Developers Create Digital Media seems to realize this and have created a compromise of sorts. If you are going to use your phone while driving, then at least limit yourself. They’ve removed your game apps, Facebook, keyboard, and Twitter, and have designed the app Drive, which trims your smartphone down to four main functions, all grouped together and handled by a beautifully minimalist design.

The functions are call, music, text, and map. Coupled with the large font, brightly colored ways they are displayed, the actual methods to using these features are also pleasantly simple and often require only bold gestures and swipes.

For instance, the music app allows you to change songs by horizontal swipes, and change the volume with two finger vertical motions (you can also play the music randomly via a shuffle playlist). Texts and calls use simple scroll and tap methods for going through your contacts, and for texts you are able to program general important statements for quick sends. The map features is maybe the least developed of the bunch, but it does provide integration with Apple Maps as well as standard directional functions and a nice, easy to view on the fly general map in tune with your current location.

The developers of the app are promising to keep developing all of its functions, with the map feature seeming to be a main point of emphasis with these updates. Even in its early stage though, Drive provides one of the more complete driver friendly apps I’ve ever seen as it successfully allows you to use the most important abilities of your phone without severely impairing your ability to drive. It’s an incredibly intelligent app, that with enough improvements you could evolve into a standard mode for all out of the box smartphones as it presents a realistic idea for handling the using your phone while driving problem, and also provides and alternative, simpler phone use option for any other times when your ability to use your phone to its full extent is hindered.

If you’re guilty of using your iPhone or, even worse, iPad, while driving then you owe it to yourself, and honestly other drivers, to give Drive a shot. Not only is it sleek, intuitive, and incredibly user friendly, it’s also my app of the week.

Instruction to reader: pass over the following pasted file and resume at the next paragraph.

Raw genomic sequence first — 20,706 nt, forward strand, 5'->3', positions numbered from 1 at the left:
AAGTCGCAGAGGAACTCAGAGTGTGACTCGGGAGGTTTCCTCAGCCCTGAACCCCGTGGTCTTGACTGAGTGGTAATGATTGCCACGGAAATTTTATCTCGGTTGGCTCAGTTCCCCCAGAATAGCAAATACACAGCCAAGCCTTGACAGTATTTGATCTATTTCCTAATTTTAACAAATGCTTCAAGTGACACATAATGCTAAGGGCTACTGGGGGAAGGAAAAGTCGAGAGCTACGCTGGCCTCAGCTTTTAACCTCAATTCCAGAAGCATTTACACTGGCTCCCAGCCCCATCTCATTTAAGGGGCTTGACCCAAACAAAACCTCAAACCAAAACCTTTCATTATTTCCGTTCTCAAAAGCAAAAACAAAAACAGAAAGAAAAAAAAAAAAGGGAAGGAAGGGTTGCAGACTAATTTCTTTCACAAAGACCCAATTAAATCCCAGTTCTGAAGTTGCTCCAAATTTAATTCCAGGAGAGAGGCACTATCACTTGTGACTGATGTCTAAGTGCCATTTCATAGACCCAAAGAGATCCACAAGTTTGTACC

Hidden Netflix Gems: Michael Collins

“It’s Saturday night and you need something to watch. Never fear, Hidden Netflix Gems is a weekly feature designed to help you decide just what it should be, and all without having to scroll through endless pages of crap or even leave the house. Each choice will be available for streaming on Netflix Instant, and the link below will take you to its page on the site. Look for a new suggestion here every Saturday. 

This week’s Hidden Netflix Gem: “Michael Collins” (1996)

“Michael Collins” is a 1996 historical biopic starring Liam Neeson as the titular Irish revolutionary. Written and directed by Academy Award winner Neil Jordan, the film won the Golden Lion, the highest prize at the Venice Film Festival, and became the highest-grossing picture of all-time in Ireland upon its release. The high profile cast includes Alan Rickman (Éamon de Valera), Stephen Rea (Ned Broy), Brendan Gleeson (Liam Tobin), and Julia Roberts (Kitty Kiernan).

For those who don’t know, Michael Collins was an Irish revolutionary, military, and political leader who made the liberation of his homeland from its British colonial overlords his life’s work. In the now 90 years since his death (and well before it), his actions made him a folk hero, “The Big Fellah,” the single most important figure in the fight for Irish freedom. As such, “Michael Collins” begins with the following opening crawl:

At the turn of the century Britain was the foremost world power and the British Empire stretched over two-thirds of the globe.

Despite the extent of its power, its most troublesome colony had always been the one closest to it, Ireland.

For seven hundred years Britain’s rule over Ireland had been resisted by attempts at rebellion and revolution, all of which ended in failure.

Then, in 1916, a rebellion began, to be followed by a guerilla war which would change the nature of that rule forever.

The mastermind behind that war was Michael Collins.

His life and death defined the period in its triumph, terror and tragedy.

This is his story.